Online from: 2009
Subject Area: Economics
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|Title:||Perishability as a determinant of vertical coordination: The case of the US egg, poultry, and pork industries|
|Author(s):||Chu-Ping Lo, (Department of Agricultural Economics, National Taiwan University, Taipei, Taiwan)|
|Citation:||Chu-Ping Lo, (2010) "Perishability as a determinant of vertical coordination: The case of the US egg, poultry, and pork industries", China Agricultural Economic Review, Vol. 2 Iss: 1, pp.49 - 62|
|Keywords:||Agriculture, Contracts, Food products, United States of America, Vertical marketing|
|Article type:||Research paper|
|DOI:||10.1108/17561371011017496 (Permanent URL)|
|Publisher:||Emerald Group Publishing Limited|
|Acknowledgements:||The financial support provided by the National Taiwan University is gratefully acknowledged. All errors are the author's responsibility.|
Purpose – The purpose of this paper is to present a simple model to demonstrate how a trade-off between incomplete contract distortions and excessive governance costs determine an agricultural firm's organizational choices.
Design/methodology/approach – In this paper, it is argued that the perishable nature of products exaggerates the incomplete contract distortion, such that products with a short biological production cycle (e.g. eggs) are likely to be operated under vertical integration, products with a medium cycle (e.g. poultry) are likely to be operated under product contracts, and products with a long cycle (e.g. pork) are likely to be operated under marketing contracts.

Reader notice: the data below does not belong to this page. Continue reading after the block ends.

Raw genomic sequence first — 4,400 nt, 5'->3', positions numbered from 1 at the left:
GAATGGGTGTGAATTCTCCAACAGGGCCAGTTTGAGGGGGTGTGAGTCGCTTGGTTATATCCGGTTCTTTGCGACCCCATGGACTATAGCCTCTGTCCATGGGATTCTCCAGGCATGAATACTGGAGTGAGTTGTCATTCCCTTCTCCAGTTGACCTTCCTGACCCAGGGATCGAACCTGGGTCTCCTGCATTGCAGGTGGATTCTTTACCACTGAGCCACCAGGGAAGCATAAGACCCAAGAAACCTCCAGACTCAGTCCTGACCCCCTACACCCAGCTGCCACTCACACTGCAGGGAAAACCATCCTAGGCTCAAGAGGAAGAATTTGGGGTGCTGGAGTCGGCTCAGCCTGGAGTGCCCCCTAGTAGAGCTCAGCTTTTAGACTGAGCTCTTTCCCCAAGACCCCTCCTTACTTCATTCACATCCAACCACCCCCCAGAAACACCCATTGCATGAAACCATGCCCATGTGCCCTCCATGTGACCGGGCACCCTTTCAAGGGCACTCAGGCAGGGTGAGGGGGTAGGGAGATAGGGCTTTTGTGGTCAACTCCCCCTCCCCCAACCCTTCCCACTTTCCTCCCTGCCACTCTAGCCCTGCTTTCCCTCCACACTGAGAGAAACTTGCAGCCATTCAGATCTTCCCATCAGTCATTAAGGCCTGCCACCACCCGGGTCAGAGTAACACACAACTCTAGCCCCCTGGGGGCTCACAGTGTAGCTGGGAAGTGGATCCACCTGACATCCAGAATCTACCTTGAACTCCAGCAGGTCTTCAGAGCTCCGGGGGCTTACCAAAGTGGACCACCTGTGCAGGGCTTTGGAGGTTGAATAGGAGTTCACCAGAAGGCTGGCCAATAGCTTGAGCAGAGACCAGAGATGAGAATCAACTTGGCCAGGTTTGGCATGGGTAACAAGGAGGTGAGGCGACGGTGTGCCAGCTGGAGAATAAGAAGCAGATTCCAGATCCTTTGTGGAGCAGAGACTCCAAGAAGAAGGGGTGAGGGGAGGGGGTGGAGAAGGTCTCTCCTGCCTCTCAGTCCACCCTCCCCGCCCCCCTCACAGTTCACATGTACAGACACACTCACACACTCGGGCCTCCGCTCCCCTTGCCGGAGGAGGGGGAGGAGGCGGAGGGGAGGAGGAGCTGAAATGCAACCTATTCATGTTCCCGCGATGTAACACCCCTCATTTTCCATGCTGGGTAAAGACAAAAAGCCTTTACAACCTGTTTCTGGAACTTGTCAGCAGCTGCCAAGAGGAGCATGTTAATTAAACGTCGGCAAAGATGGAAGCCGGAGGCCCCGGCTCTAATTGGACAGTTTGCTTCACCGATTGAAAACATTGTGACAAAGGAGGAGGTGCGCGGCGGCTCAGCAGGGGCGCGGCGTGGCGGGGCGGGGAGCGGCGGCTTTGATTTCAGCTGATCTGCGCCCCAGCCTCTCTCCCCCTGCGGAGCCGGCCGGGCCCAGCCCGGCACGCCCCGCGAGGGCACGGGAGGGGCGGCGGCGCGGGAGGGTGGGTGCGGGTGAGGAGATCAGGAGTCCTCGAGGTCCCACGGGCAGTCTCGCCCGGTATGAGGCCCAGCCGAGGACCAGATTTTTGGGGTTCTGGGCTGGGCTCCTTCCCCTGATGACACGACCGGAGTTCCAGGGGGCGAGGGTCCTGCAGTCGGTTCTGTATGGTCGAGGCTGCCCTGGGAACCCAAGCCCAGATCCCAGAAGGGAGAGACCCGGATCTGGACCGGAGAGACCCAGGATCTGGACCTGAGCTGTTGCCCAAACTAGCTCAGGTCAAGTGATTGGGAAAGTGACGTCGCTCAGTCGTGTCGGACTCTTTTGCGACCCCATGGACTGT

Findings – This model helps explain why vertical integration dominates the US egg industry, why product contracts are prevalent in the turkey industry, and why marketing contracts have become common in the pork industry. The implications from this model are also applicable to other sectors and other countries, including China's agricultural sectors.
Originality/value – This paper illustrates that perishable products are more vulnerable to opportunism, because the incomplete contract distortion is exaggerated by the perishable nature of the products. However, a local government can reshape firms' choices of vertical coordination by improving its legal infrastructure to reduce the incomplete contract distortions and then weaken the role of the perishable nature of products, so that contracting (product or marketing) may take place. Note that agricultural producers benefit more in selling their products through product/marketing contracts than spot markets.
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